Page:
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Neurology Patient Education Materials: Do Our Educational Aids Fit Our Patients' Needs?.

Murphy, Peggy W.; Chesson, Andrew L.; Berman, Stephen A.; Arnold, Connie L.; Galloway, Gloria
Journal of Neuroscience Nursing: April 2001
Articles: PDF Only

: The purpose of this study was to assess the suit ability of various neurology patient education brochures, as well as neurology information on the World Wide Web, to determine whether they were appropriate for patients with low literacy. A convenience sample of 520 patients in university- based public and private neurology clinics participated. In this cross-sectional study, the patients' reading levels were assessed by using the Rapid Estimate of Adult Literacy in Medicine. Forty-three patient education materials were assessed for read ing level by using the Fog Index and for suitability character istics (including content, type and relevance of graphics, layout, type size and fonts, and motivating qualities) by using the Suitability Assessment of Materials. The mean education level of patients was 12th grade; however, the mean reading level was 7th-8th grade. Of the assessed materials, 91% were written at a 9th-grade level or above, even though only 58% of patients read at a 9th-grade level. Only 14% of the materials were considered to have superior suitability, whereas 58% were adequate, and 28% were determined not suitable. Thus, the available neurology patient education aids are not matched to the patient population or to the average U.S. reading levels. Ideally, information needs to be written at a 9th-grade level or below. Instructional graphics, simpler words, patient interac tion, and cultural sensitivity improve material suitability.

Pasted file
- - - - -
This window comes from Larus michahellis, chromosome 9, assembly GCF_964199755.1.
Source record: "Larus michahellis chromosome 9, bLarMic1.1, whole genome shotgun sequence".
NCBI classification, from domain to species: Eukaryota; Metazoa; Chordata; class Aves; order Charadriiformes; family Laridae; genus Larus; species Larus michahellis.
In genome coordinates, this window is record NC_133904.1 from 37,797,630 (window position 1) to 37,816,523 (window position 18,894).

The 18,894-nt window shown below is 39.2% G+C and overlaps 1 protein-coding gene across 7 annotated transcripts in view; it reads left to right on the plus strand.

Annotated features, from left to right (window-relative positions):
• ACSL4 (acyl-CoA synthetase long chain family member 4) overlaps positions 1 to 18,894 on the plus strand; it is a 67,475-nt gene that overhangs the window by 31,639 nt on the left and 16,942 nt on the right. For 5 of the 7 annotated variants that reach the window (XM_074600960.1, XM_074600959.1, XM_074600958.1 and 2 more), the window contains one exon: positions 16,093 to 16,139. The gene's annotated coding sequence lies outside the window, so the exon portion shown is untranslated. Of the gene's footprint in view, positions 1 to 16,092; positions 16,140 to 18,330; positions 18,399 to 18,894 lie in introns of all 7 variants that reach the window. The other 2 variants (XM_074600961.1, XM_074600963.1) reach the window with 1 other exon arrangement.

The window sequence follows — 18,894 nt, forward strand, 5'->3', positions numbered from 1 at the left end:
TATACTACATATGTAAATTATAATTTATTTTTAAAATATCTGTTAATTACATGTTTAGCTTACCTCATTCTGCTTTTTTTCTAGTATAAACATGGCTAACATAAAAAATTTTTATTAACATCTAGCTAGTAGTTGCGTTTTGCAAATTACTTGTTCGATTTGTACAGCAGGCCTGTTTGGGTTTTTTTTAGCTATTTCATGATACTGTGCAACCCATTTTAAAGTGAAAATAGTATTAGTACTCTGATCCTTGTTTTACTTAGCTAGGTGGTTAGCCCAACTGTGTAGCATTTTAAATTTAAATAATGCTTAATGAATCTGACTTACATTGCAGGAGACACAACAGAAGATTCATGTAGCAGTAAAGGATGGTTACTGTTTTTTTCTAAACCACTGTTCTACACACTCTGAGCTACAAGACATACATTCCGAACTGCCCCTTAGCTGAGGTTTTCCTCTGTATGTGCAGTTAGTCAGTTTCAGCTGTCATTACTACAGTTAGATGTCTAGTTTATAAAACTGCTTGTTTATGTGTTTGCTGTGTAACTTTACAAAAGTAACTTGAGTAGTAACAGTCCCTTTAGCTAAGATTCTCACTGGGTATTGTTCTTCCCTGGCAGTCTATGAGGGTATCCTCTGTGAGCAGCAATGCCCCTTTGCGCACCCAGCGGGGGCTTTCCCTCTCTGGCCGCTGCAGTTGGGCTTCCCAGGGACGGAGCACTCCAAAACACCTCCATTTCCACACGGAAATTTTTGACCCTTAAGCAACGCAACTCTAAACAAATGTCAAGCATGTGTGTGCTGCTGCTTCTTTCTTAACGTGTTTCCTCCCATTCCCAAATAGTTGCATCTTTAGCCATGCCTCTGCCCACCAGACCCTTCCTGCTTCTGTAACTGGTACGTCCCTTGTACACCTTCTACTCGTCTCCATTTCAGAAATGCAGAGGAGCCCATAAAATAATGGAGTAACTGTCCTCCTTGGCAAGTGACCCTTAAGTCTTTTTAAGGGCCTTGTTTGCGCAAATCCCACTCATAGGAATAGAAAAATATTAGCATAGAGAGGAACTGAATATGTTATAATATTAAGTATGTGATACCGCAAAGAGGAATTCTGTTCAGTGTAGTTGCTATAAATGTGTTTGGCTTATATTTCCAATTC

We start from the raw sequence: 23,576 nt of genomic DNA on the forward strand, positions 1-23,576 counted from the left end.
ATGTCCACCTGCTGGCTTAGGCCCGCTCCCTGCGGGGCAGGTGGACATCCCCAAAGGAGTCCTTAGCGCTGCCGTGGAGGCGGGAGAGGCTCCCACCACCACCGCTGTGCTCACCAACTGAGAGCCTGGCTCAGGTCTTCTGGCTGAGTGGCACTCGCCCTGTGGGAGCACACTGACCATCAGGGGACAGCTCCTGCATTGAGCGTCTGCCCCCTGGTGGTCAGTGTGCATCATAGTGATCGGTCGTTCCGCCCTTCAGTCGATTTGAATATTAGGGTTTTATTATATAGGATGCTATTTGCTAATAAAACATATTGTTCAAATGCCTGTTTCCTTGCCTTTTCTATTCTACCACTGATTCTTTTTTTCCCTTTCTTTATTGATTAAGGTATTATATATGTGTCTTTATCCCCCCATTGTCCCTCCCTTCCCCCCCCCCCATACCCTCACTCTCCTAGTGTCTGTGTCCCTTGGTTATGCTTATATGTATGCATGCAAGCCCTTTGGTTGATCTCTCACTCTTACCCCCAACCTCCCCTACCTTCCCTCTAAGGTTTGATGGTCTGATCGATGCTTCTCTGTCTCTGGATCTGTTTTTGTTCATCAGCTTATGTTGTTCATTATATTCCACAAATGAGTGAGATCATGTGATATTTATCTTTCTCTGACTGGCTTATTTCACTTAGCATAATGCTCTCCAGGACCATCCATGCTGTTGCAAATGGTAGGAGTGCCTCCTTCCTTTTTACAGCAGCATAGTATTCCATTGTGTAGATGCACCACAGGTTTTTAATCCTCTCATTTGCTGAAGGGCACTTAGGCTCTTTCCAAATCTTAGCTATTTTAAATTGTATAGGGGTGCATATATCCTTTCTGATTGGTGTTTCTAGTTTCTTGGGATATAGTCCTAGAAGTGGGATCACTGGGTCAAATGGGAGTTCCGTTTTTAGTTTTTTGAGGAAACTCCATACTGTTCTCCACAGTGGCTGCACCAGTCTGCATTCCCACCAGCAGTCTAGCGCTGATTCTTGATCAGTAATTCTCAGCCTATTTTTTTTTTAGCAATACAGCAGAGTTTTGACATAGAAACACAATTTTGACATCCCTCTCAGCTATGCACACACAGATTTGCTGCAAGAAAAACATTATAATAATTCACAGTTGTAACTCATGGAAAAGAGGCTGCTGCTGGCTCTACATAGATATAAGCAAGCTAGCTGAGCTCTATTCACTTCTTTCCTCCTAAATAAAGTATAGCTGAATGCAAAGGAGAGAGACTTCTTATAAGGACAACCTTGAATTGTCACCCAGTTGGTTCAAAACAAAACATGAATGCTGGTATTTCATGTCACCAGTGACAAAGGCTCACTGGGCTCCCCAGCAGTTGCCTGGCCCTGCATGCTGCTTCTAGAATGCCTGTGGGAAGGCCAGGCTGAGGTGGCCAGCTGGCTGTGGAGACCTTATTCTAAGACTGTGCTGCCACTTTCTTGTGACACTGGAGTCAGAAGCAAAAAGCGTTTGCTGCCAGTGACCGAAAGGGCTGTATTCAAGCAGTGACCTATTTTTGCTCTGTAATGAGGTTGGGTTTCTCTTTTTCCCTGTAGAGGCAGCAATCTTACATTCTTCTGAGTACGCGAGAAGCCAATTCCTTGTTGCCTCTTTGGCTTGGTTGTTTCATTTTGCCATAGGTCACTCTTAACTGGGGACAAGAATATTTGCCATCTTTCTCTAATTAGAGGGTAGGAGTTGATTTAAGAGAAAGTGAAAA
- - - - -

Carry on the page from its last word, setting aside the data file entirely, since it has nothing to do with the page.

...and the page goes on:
(C) 2001 American Association of Neuroscience Nurses